1 Paragraph 13 of the agreement between these parties supports the conclusion that plaintiff retained her rights as the original listing associate even after the defendant had substituted his name on the "Exclusive Sales Agreement." The language suggests, contrary to Mr. Johnston's claim in his testimony, that Miss Smith may not be deprived of a commission merely because her name was eliminated from subsequent listings after she had acquired the initial listing. An argument can be made that there is some ambiguity in the contract because paragraph 5, which incorporates the "Commission Schedule" labels the one entitled to a commission as a "Listing Sales Associate." However, paragraph 13, fairly read, clearly indicates that where the sales associate acquires a listing and otherwise fulfills her obligations under the agreement, she becomes entitled to the listing sales associate's share of the commission unless she gives up that right voluntarily. Under that view plaintiff's right to a share of the commission would have been perfected at the time she acquired the listing of the farm even if her name were removed as an associate after July 18, 1974, provided she complied with other relevant provisions of the contract. The testimony of Mr. Fisher which was received without objection also supports this interpretation based upon custom and usage in the area.
In fact, defendant does not essentially argue on this appeal that the change in the listing associate's name is determinative. Rather, he argues that paragraph 13 is unambiguous and requires that the listing sales associate be in the brokerage office as of the signing of the formal contract of sale and purchase of the farm, on September 12, 1975; and that her association had been properly dissolved under the terms of the agreement prior to that time.
Paragraph 13 provides that either party can terminate the relationship upon notice; and it is clear from the evidence that defendant terminated the plaintiff and that she did not leave voluntarily. The trial judge found that the events surrounding the termination and the timing of the sale were of some "significance" in his decision; and that he was ruling to avoid an unconscionable result. We cannot conclude, however, that the circumstances were of the extreme and outrageous nature which would permit a court to avoid clear contractual terms. Compare, e.g., L'Orange v. Medical Protective Co., 394 F.2d 57 (6th Cir. 1968). See also Petermann v. Local 396, International Brotherhood of Teamsters, 174 Cal.App.2d 184, 344 P.2d 25 (1959); and Seidelman v. Kouvavus, 57 Ill. App.3d 350, 354-55 (1978).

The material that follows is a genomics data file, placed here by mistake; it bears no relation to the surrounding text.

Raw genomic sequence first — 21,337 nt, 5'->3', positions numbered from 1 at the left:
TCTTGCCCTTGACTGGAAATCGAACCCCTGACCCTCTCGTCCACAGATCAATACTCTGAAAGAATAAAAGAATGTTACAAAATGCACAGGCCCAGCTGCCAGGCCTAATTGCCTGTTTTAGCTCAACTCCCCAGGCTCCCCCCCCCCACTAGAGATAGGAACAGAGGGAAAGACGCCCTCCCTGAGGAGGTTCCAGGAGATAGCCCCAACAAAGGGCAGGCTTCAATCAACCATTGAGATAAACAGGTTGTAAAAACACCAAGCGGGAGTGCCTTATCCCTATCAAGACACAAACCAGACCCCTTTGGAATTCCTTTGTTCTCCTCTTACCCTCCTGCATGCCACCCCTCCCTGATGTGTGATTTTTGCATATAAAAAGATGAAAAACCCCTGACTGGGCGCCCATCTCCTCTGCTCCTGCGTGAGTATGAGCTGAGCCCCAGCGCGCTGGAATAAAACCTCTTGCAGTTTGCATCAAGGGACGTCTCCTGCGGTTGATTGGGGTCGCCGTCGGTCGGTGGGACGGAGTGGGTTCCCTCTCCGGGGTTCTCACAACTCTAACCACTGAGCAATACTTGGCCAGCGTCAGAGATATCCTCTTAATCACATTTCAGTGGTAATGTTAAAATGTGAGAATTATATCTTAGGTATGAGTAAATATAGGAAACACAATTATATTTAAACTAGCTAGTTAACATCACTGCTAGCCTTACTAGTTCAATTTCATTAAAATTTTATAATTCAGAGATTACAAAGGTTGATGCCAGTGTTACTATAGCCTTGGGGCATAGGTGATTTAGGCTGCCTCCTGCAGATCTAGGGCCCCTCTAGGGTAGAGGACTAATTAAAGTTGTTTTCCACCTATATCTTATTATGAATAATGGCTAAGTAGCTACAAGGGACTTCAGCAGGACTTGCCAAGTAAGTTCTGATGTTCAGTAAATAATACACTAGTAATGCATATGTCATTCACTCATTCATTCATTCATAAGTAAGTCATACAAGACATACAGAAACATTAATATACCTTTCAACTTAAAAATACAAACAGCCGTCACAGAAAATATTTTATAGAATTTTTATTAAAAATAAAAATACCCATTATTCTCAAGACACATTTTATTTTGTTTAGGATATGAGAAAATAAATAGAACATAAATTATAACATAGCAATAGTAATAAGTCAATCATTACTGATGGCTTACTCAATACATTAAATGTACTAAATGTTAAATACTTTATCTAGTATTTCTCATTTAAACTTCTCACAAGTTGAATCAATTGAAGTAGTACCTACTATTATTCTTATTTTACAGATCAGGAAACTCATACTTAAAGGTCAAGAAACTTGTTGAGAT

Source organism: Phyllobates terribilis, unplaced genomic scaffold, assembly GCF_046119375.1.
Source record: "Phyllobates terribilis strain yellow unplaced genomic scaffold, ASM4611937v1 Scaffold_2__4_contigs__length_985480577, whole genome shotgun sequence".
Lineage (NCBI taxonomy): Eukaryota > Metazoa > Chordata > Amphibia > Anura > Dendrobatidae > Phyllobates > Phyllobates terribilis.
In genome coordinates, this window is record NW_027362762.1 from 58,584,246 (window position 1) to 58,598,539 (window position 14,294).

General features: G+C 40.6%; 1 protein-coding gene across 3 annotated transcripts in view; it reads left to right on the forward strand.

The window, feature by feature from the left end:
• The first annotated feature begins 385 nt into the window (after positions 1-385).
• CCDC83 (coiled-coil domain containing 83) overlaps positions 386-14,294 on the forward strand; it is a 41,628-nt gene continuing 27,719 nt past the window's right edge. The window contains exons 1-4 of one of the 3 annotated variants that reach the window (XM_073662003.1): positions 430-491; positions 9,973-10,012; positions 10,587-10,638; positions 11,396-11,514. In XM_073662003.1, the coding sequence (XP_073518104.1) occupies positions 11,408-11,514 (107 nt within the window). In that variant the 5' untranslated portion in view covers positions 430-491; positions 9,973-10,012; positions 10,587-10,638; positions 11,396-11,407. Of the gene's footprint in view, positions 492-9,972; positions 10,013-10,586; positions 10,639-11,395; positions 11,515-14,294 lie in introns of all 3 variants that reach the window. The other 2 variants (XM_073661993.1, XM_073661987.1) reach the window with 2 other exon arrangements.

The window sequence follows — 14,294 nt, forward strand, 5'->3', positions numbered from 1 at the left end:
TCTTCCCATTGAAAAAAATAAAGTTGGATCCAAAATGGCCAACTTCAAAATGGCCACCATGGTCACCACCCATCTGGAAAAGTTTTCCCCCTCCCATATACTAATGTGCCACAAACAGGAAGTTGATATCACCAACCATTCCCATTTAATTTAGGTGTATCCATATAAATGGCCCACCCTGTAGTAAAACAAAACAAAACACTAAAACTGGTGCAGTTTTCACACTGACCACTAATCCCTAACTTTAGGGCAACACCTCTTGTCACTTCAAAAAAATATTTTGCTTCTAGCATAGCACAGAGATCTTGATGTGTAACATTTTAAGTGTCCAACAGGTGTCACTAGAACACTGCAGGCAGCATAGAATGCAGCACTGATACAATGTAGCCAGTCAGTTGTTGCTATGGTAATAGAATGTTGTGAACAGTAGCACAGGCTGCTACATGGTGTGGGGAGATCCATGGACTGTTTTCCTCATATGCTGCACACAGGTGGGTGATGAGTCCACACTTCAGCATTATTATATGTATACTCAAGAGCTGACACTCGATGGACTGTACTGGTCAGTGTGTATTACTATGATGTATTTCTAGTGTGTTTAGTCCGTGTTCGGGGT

We do conclude that under the contractual terms the plaintiff was entitled to the commission on the basis of a sale which, in our view, may be found from the evidence to have taken place before Miss Smith was terminated.
The determinative question is what the word "sold" means in the context of paragraph 13. The Illinois Statute of Frauds (Ill. Rev. Stat. 1977, ch. 59, par. 2) appears to use the word "sale of lands" in reference to the actual conveyance of the land. The Illinois Supreme Court, in interpreting the Statute of Frauds, has used the words "convey" and "sell" interchangeably (see Hagen v. Anderson, 317 Ill. 173, 177 (1925); and Ropacki v. Ropacki, 354 Ill. 502, 507-08 (1933)). But the language of paragraph 13 does not contemplate that "a sale" takes place only at the time of the conveyance of the premises. The language of the paragraph distinguishes between a "sale" made "prior to, but closed out" after a termination. Nor is the term "sale" necessarily referable to the signing of the formal contract to convey which here would be September 12, 1975. This court has held that a sale in the sense of an entitlement to a broker's commission, may take place when the owners and prospective purchasers reach an agreement to sell even though it is not yet memorialized in a writing. See Wolfenberger v. Madison, 43 Ill. App.3d 813, 817 (1976).